The Bolivian Experience: A New Rider’s Journey

24 Sep 2023

In October of 2022 we had the privilege of hosting an amazing group of guys from all over the world to come to Bolivia on our Wine & Salt tour. Some riders had a lot of experience, some were brand new, but everyone made it through, healthy and happy. What follows is Jeff’s experience of coming down to and riding across Bolivia. He was one of the brand new riders on the trip, just having obtained his riding license not long before we began. 

It was midnight and I was drinking a scotch halfway through a renovation project that was overtime and over budget.

My college buddy in a time zone 7 hours ahead, just waking up and I’m sure in a very different headspace texts me – 

“Do you want to ride a motorbike across the salt flats of Bolivia?”


“Its for charity, its 13 days”

“I’ve already said yes – 2 pragmatic problems: a) not sure my wife will sign off on it and b) I don’t know how to ride a motorbike – but otherwise I’m all in”

“they’ll take all riding levels”

“well I guess that covers me…”

2 minutes later my wife said “you need a break – treat yourself”

So I was in...

The following year I’m arriving in Bolivia.  It’s a warm spring night (October), feels humid compared to my Colorado home – although everywhere kind of does – and I’m experiencing my first dip into South America, having hit 5 other continents already – just Antartica to go now.

I loved it! It was unlike anything that I’d experienced, not as impoverished as I’d imagined – someone had told me they thought the average wage in Bolivia was around $8,000 USD per year. However, there was a Starbucks within walking distance of our first and last  hotel – around a beautiful plaza in downtown Santa Cruz de la Sierra.  But also it was uniquely different from anything I’ve experienced thus far. The nightime plaza had palm trees, mojitos, warm breezes, live music and lots of the lively bustle of life that you get in large metropolitan areas – and that was only one of many different experiences.

The ride took us all over several topographies.

City life day one, dusty, noisy, dramatic and then in the afternoon the ascent into the Andes became increasingly serene.  Roads were paved until they weren’t.  Day two was a bunch of dirt track switchbacks that as a new rider terrified and exhilarated.  But the breathtaking views were amazing and while I admittedly struggled due to my riding skills on the early part of the trip, the views and scintillating scenery, think: rugged hills, blue skies and sporadic Spanish themed villages, kept me thinking – “this beats my average Tuesday!” and the Chinese restaurant threw me for a loop!

My trip highlights

Racing across the salt flats, a moonscape of bewildering expanse, was both beautiful and a little unsettling – it felt like it would be easy to get lost and ride a long way in the wrong direction – however our tour guides kept us oriented, on task and having fun.  With a magnificent lunch in the middle of that moonscape.  I was deeply satisfied riding to our hotel in the dark that evening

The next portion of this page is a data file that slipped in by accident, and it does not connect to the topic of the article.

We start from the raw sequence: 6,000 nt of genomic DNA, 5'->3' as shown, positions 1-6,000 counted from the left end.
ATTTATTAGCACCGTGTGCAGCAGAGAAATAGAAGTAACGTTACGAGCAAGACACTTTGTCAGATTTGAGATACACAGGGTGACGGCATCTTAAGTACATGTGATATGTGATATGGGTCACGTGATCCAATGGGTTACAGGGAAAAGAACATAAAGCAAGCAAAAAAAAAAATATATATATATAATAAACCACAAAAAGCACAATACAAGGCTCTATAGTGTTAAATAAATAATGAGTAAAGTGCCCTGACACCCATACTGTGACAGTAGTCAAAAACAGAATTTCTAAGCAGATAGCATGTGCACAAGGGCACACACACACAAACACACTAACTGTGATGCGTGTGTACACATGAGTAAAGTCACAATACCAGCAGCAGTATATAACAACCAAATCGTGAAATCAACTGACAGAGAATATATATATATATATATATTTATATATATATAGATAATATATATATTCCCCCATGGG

And around day 7 we left the Salt flats riding over Andean passes that were around 14,000 feet.  I’d found my riding stride and was just enjoying vista after vista, and on the ride down the World opened up before me and I found myself overcome with delight and spontaneously singing (this isn’t my typical British MO) but the landscape required a response and a childhood hymn seemed appropriate at the time.  There were expansive Mountains on the left, a windy long road ahead, red dirt and what looked like vineyards in the distance – words don’t do it justice.

Temperatures ranged from hot to cold to hot again as we went from low to high to low again, and mercifully we had only one day riding in the rain for an hour or so.  I was nervous about mosquitoes, malaria, and the altitude, but I found myself fine on both fronts – I don’t recall any mosquitoes, and after a night at altitude (where they did have oxygen if you needed it) I was fine walking around town the next day without issue. 

We met kind, gregarious, larger than life characters; I never felt threatened or intimidated.  I was particularly fortunate to find myself on a ride with 10 guys that were cut from similar cloth and I’ll think of them as friends for life, forged in the fire of shared experience.  The other big takeaway for me was being unplugged; some areas were so rural that cell reception and wifi were not an option, which after the initial panic I found deeply liberating.  And I returned to homelife/work feeling rested in a way that few breaks have provided me.

For those of you who’ve never experienced a slice of Bolivia I’d highly recommend it.  I find myself daydreaming of the trip often, it was a richly rewarding experience, a bucket list checked off, a great topic to talk about, and new friends from around the world that I’m still in contact with.  I wear my Novo adventures and Minuteman Pizza T-shirts with fondness and I recommend the experience to anyone who cares to listen.

(For those concerned: I did learn to ride ahead of my trip and the more time on a bike you can spend ahead of the trip probably the more fun you’ll have)

If you want to watch a recap of the trip...

Want a story of your own?

As always, to check out our upcoming dates click here, and to book your place, or you have any questions, feel free to email us here. Thanks Jeff for coming down and an amazing trip!


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